Why Coal Will Matter in the Fall Election

A lump of coal is seen at the Carrie Furnace blast furnaces on September 7, 2016, in Ranki

Just when Hillary Clinton’s “deplorables” comment set a new low for insensitivity, we saw another real zinger this week from former Clinton White House staffer William Galston.

In a smug Wall Street Journal op-ed, Galston deemed the “war on coal” a claim perpetuated by Sen. Mitch McConnell (R-KY) to reinforce the coal community’s perceived “victimhood.”

Meanwhile, back on Planet Earth, a few things have happened:

  • In 2008, President Obama promised, “If somebody wants to build a coal-powered plant, they can. It’s just that it will bankrupt them.”
  • The president’s subsequent MATS rule shut down at least 33 GW of coal-fired power in the United States.
  • His recently announced moratorium on federal coal leases locks up sizable portions of western coal reserves.
  • The new Stream Protection Rule (SPR)—written while the administration spent six years dodging its legal obligations to state mining agencies—could potentially eliminate half of existing U.S. coal mines.
  • And, the Clean Power Plan—currently stayed by a concerned Supreme Court—would likely eliminate 40 percent of America’s remaining coal fleet.

Even with this obvious, open-ended hostility from Washington, however, America’s coal communities are being told, “Sorry, natural gas simply outcompeted you.” And all of that even as the president simply made good on his 2008 promise.

Now we’re left with stark choices. Donald Trump has promised a “targeted review” of the Clean Power Plan because it “forces investment in renewable energy at the expense of coal and natural gas, raising electricity rates.” Hillary Clinton, in contrast, has praised President Obama’s efforts to keep fossil fuels “in the ground,” and wants to fully implement the Clean Power Plan.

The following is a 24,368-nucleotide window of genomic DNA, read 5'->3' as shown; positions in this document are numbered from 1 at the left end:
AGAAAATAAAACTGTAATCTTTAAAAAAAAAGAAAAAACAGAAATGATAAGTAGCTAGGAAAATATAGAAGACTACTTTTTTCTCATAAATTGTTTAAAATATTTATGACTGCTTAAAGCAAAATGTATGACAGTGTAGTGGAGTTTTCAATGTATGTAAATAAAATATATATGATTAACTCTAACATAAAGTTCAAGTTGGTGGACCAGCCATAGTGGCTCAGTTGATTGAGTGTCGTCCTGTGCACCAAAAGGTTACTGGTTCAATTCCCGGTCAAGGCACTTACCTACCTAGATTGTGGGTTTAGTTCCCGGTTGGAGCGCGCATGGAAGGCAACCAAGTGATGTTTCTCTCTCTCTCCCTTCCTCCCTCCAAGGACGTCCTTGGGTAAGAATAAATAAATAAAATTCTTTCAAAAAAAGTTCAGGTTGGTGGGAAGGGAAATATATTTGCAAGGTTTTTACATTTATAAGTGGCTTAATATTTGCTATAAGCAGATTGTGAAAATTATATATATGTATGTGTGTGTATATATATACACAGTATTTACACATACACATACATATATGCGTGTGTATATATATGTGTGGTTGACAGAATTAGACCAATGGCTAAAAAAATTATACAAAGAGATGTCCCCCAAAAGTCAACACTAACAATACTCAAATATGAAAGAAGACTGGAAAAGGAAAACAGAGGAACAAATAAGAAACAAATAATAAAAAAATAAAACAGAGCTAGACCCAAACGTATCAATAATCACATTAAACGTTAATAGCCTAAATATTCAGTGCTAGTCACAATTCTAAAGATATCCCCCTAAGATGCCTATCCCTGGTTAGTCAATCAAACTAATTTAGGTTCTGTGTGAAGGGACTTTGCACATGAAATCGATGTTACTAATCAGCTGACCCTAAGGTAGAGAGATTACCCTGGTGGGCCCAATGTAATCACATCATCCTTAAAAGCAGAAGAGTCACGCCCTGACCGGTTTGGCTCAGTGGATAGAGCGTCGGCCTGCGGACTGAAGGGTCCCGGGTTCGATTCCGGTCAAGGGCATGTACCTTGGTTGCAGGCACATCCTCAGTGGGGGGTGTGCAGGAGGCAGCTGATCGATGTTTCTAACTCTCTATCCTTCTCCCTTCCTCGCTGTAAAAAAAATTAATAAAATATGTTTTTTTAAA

Essentially, Clinton wants to end coal use, and Trump wants to defend it.

It’s important to note that new, coal-based power plants in the United States are up to 90 percent cleaner than the older plants they replaced, thanks to the widespread use of scrubbers and high-tech emissions controls. And these clean-coal plants still generate 33 percent of all U.S. power. That means any effort to lock up coal could spark an electoral backlash.

Here’s why: Seventeen states are up for grabs in the fall election. Notably, 13 of them rely on coal for up to half of their electric power. These 13 swing states represent a whopping 149 electoral votes. That’s more than half the amount needed to reach the White House.

The question come November could be whether or not voters in these coal-dependent states are willing to happily surrender their durable, cheap electricity along with the jobs it supports.

Understandably, they may not want to give up on coal. The power plants in these “Big 13” states generate some of the lowest electricity prices in the nation, and also support roughly 370,000 jobs and $90 billion in economic activity. That sort of financial interdependence between coal power and the surrounding economy can’t be switched off overnight. Especially when these same states plan to invest $58.5 billion by 2020 to make their power plants cleaner.

If coal becomes a pocketbook issue for voters this fall, “keeping coal in the ground” may not be a winning message for political candidates any more than it is a practical energy policy for the country.

President Obama has already seen the shuttering of 200 coal plants, and will likely witness the closing of another 46 of them soon. At the same time, energy experts are warning of the grid’s increasing vulnerability to power shortages. A hit to coal and affordable power will undoubtedly knock Americans hard in the wallet. And so, come November, coal may well be as potent a political issue as it is an important energy source.

Terry M. Jarrett has served on both the National Association of Regulatory Utility Commissioners (NARUC) and the Missouri Public Service Commission.


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